Will Biden deal with the Taliban?

16 September 2021

12:11 PM

16 September 2021

12:11 PM

When President Joe Biden tapped longtime aide Antony Blinken to be his secretary of state last November, Blinken landed his dream job. Here he was, a man widely respected in foreign policy circles, continuing the family business (his father and uncle were both ambassadors and his stepfather was an adviser to John F. Kennedy). What Blinken could have lived without, however, was the grandstanding, bravado and livid speeches from lawmakers responsible for overseeing his work.

Unfortunately, fielding self-righteous questions is a part of the job description.

Blinken trudged up to Capitol Hill this week for several hearings on Afghanistan, which came less than a month after the Biden administration pulled the final US troops out of the country and completed the evacuations of over 120,000 people who were frantically seeking to board an American flight out of Kabul airport. The grillings were the first chance for critics of the withdrawal to hammer the decision.

Rep. Michael McCaul, the ranking member of the House Foreign Affairs Committee, bluntly said the US was ‘now at the mercy of the Taliban’s reign of terror’. Rep. Steve Chabot went as far as to call the pullout ‘the worst foreign affairs disaster in American history,’ a remark that exposed just how rarely he’s ever cracked open a history book. Senate Foreign Relations Committee Chairman Robert Menendez was equally scathing when he presided the next day: ‘The execution of the US withdrawal was clearly and fatally flawed. This committee expects to receive a full explanation of the administration’s decisions on Afghanistan.’

Blinken largely held his ground, defending the strategic rationale for leaving a 20-year war that was no longer in the American interest. He noted that staying past August 31 would have been viewed by the Taliban as a green light to resume the targeting of US forces.

What we didn’t hear, however, were any specific details concerning America’s policy toward the Taliban. How, for instance, does the White House plan on engaging with the insurgency-turned-government? Will it eventually recognize the Taliban administration as legitimate? If not, what conditions do the Taliban have to clear in order for Washington to bestow formal recognition? And if formal recognition is not on the table, how does Washington intend to proceed?

These are all weighty questions with complicated answers. While the administration debates them behind closed doors, Blinken and the rest of his colleagues continue to argue in public that unless and until the Taliban breaks ties with terrorist organizations like al-Qaeda, establishes a more inclusive government and begins to respect basic human rights, then the mullahs now in power shouldn’t hold their breath.

‘While the Taliban badly wants or professes to want international legitimacy and support, that legitimacy and support has to be earned by their actions,’ Blinken said during remarks at the Ramstein Air Force Base in Germany last week.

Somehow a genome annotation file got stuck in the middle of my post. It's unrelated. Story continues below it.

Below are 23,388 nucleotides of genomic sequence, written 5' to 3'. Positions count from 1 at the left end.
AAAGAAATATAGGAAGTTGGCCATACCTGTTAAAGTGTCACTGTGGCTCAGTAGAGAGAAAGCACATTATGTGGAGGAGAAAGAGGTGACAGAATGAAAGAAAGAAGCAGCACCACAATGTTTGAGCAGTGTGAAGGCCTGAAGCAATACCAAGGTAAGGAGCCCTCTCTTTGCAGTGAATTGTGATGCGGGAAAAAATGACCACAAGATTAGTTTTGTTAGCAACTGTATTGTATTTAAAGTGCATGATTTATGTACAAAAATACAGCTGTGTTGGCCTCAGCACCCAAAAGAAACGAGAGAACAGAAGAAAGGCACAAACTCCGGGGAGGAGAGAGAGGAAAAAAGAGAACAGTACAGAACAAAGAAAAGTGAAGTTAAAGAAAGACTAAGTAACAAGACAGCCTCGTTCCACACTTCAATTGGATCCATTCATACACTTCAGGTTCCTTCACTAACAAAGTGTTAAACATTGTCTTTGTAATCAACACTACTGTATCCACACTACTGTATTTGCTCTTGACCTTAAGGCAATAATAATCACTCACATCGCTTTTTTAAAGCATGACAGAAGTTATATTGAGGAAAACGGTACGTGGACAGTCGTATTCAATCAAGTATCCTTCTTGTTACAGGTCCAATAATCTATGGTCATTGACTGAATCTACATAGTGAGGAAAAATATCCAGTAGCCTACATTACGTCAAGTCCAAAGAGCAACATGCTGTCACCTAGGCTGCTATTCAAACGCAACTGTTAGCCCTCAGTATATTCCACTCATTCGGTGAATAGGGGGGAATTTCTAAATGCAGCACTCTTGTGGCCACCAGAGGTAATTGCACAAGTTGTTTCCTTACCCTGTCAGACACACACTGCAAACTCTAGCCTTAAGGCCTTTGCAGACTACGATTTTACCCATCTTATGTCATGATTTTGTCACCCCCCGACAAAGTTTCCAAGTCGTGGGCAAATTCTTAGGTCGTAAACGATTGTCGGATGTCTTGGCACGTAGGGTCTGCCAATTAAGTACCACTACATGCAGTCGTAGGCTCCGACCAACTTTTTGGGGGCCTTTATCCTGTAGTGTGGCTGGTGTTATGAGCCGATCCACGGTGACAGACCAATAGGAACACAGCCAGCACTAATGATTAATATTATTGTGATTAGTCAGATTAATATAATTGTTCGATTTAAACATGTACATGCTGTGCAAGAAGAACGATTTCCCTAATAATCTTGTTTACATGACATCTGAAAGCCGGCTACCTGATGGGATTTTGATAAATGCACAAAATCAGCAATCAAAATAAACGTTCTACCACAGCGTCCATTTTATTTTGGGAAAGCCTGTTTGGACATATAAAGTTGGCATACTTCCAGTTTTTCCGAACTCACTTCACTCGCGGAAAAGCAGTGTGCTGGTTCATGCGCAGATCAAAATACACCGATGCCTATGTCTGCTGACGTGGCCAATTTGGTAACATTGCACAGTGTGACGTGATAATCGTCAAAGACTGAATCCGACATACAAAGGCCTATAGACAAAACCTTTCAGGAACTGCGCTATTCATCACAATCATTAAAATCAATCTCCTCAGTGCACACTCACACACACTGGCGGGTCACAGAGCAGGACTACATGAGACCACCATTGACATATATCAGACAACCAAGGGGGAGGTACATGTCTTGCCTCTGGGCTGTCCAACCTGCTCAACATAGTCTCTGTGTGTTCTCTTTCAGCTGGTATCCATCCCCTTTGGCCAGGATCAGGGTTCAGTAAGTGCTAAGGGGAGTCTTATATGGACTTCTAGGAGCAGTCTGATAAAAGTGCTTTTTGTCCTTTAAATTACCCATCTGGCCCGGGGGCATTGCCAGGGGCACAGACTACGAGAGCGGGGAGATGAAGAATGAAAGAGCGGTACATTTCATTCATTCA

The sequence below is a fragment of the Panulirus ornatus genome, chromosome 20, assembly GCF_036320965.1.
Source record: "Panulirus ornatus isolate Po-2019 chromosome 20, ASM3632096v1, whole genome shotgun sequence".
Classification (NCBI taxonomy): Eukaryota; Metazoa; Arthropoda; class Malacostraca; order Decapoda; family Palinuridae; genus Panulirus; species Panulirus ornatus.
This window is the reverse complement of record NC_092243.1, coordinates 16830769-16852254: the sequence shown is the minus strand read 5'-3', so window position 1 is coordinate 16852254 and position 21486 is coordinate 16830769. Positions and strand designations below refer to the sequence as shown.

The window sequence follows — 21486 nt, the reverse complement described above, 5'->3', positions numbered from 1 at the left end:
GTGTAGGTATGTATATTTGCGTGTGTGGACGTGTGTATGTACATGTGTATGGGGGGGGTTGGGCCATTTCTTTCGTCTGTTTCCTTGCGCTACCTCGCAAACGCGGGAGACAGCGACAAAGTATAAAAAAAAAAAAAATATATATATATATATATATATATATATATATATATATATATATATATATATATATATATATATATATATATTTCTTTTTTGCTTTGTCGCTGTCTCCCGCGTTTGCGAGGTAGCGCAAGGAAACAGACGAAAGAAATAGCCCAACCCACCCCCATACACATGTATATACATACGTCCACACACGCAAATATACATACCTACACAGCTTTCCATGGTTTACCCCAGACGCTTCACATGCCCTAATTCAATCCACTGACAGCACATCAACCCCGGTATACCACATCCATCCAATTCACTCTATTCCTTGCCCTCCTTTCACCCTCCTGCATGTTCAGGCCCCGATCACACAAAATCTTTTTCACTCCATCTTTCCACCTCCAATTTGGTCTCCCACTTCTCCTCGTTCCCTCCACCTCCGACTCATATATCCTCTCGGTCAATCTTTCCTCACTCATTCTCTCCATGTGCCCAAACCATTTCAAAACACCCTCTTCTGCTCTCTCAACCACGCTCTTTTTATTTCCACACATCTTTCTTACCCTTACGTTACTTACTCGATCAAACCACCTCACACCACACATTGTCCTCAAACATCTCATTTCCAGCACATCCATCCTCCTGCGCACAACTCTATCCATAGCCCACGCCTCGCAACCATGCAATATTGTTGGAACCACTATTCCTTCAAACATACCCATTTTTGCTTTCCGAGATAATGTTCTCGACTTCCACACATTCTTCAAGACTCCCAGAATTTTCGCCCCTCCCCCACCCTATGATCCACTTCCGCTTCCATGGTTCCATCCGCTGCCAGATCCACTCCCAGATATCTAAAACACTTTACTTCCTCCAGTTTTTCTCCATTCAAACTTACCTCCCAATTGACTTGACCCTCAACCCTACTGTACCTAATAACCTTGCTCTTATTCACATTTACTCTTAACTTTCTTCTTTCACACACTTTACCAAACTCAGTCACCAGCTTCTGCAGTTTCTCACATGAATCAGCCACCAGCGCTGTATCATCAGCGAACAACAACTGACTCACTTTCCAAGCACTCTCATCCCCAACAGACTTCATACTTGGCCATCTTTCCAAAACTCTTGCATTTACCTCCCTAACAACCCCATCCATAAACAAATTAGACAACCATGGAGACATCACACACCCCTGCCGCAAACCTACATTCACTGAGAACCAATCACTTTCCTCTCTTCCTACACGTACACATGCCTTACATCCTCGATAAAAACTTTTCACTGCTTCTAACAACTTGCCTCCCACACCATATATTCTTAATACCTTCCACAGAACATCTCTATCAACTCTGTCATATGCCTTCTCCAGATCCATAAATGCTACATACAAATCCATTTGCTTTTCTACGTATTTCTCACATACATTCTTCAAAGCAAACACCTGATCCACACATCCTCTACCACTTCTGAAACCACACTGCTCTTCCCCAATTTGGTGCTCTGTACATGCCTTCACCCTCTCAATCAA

Fair enough. Although the US formally recognizes plenty of authoritarian governments around the world, it also hasn’t spent the last two decades fighting the Saudis, Egyptians or Emiratis to a tune of $2 trillion, 2,400 troop fatalities, and over 20,000 injuries. The mere idea of the Taliban as Afghanistan’s new authorities is a dicey one and leaves a bitter taste in our mouths. No presidential administration would be caught handing the keys of the Afghan embassy in Washington DC over to the Taliban. Indeed, the congressional outrage that would result from such a course of action would make this week’s Afghanistan hearings look like a friendly game of Nerf-touch-football.

The reality, however, is that the US can’t ignore or avoid the Taliban any more than a parent with a sick child can avoid the cold. Like it or not, the Taliban is the de facto power in Afghanistan. The movement controls the organs of state (or what’s left of them after Ashraf Ghani’s inglorious fall). Despite sporadic demonstrations in Kabul and other Afghan cities protesting Taliban behavior, including the harassment of journalists, the organization’s position as the dominant player on the ground is unchallenged (at least for the time being). Ahmad Massoud’s band of fighters has frittered away into irrelevance only weeks after his confident boasts of endless resistance against Taliban rule. Regardless of Washington’s disgust over who is holding key ministries in the Taliban government (and there is a lot to be disgusted with), the fact remains that this is the crop of unqualified mullahs and ruthless zealots the Taliban have dealt us.

The Biden administration can complain about it until the sun sets, but it won’t do any good, especially when the US has more work to do in Afghanistan. Yes, the American military is no longer caught in the crossfire of an unwinnable civil war, but roughly 100 Americans remain inside Afghanistan who wish to get out. The US has an interest in monitoring and when necessary killing terrorists who pose a direct security threat to the American people. Washington is also likely to play a role in ensuring that Afghanistan doesn’t become a nation in complete poverty, something a recent United Nations report said was plausible. Some form of Taliban cooperation or acquiescence is required to address these issues — or, in the case of counterterrorism operations, will at least make the job easier.

Lawmakers on the committee could have focused on the future. Instead they chose to fixate on the past.

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